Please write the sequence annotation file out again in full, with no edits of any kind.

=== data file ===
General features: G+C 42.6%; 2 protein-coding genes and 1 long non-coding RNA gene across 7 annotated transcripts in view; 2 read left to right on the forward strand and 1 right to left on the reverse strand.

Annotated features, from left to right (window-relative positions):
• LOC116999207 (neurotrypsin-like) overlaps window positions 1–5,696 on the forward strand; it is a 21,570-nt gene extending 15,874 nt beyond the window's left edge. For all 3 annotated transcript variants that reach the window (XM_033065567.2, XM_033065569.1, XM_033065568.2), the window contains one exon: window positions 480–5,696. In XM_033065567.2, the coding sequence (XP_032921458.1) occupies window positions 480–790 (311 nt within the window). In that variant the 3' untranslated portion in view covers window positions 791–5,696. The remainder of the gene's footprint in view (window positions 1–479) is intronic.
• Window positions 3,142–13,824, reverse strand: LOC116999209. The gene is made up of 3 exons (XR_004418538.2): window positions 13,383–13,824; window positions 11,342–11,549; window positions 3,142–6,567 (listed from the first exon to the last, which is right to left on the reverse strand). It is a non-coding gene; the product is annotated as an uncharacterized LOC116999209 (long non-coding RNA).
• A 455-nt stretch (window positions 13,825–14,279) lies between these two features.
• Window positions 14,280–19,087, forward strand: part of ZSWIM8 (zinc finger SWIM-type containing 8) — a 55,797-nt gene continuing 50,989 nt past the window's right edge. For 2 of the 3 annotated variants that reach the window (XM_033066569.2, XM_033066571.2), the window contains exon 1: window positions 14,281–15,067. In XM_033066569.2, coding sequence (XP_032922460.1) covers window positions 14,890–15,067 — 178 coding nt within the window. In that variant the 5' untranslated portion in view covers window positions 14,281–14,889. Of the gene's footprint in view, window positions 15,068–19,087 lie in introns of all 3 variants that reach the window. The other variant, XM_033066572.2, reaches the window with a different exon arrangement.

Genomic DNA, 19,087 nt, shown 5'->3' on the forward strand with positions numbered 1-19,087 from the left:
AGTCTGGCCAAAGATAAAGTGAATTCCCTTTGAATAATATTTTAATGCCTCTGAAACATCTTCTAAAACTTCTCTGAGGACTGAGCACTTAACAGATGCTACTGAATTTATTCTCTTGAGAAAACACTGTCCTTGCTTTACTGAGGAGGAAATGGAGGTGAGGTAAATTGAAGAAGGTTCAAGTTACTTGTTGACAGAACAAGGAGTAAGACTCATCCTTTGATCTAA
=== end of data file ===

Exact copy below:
General features: G+C 42.6%; 2 protein-coding genes and 1 long non-coding RNA gene across 7 annotated transcripts in view; 2 read left to right on the forward strand and 1 right to left on the reverse strand.

Annotated features, from left to right (window-relative positions):
• LOC116999207 (neurotrypsin-like) overlaps window positions 1–5,696 on the forward strand; it is a 21,570-nt gene extending 15,874 nt beyond the window's left edge. For all 3 annotated transcript variants that reach the window (XM_033065567.2, XM_033065569.1, XM_033065568.2), the window contains one exon: window positions 480–5,696. In XM_033065567.2, the coding sequence (XP_032921458.1) occupies window positions 480–790 (311 nt within the window). In that variant the 3' untranslated portion in view covers window positions 791–5,696. The remainder of the gene's footprint in view (window positions 1–479) is intronic.
• Window positions 3,142–13,824, reverse strand: LOC116999209. The gene is made up of 3 exons (XR_004418538.2): window positions 13,383–13,824; window positions 11,342–11,549; window positions 3,142–6,567 (listed from the first exon to the last, which is right to left on the reverse strand). It is a non-coding gene; the product is annotated as an uncharacterized LOC116999209 (long non-coding RNA).
• A 455-nt stretch (window positions 13,825–14,279) lies between these two features.
• Window positions 14,280–19,087, forward strand: part of ZSWIM8 (zinc finger SWIM-type containing 8) — a 55,797-nt gene continuing 50,989 nt past the window's right edge. For 2 of the 3 annotated variants that reach the window (XM_033066569.2, XM_033066571.2), the window contains exon 1: window positions 14,281–15,067. In XM_033066569.2, coding sequence (XP_032922460.1) covers window positions 14,890–15,067 — 178 coding nt within the window. In that variant the 5' untranslated portion in view covers window positions 14,281–14,889. Of the gene's footprint in view, window positions 15,068–19,087 lie in introns of all 3 variants that reach the window. The other variant, XM_033066572.2, reaches the window with a different exon arrangement.

Genomic DNA, 19,087 nt, shown 5'->3' on the forward strand with positions numbered 1-19,087 from the left:
AGTCTGGCCAAAGATAAAGTGAATTCCCTTTGAATAATATTTTAATGCCTCTGAAACATCTTCTAAAACTTCTCTGAGGACTGAGCACTTAACAGATGCTACTGAATTTATTCTCTTGAGAAAACACTGTCCTTGCTTTACTGAGGAGGAAATGGAGGTGAGGTAAATTGAAGAAGGTTCAAGTTACTTGTTGACAGAACAAGGAGTAAGACTCATCCTTTGATCTAA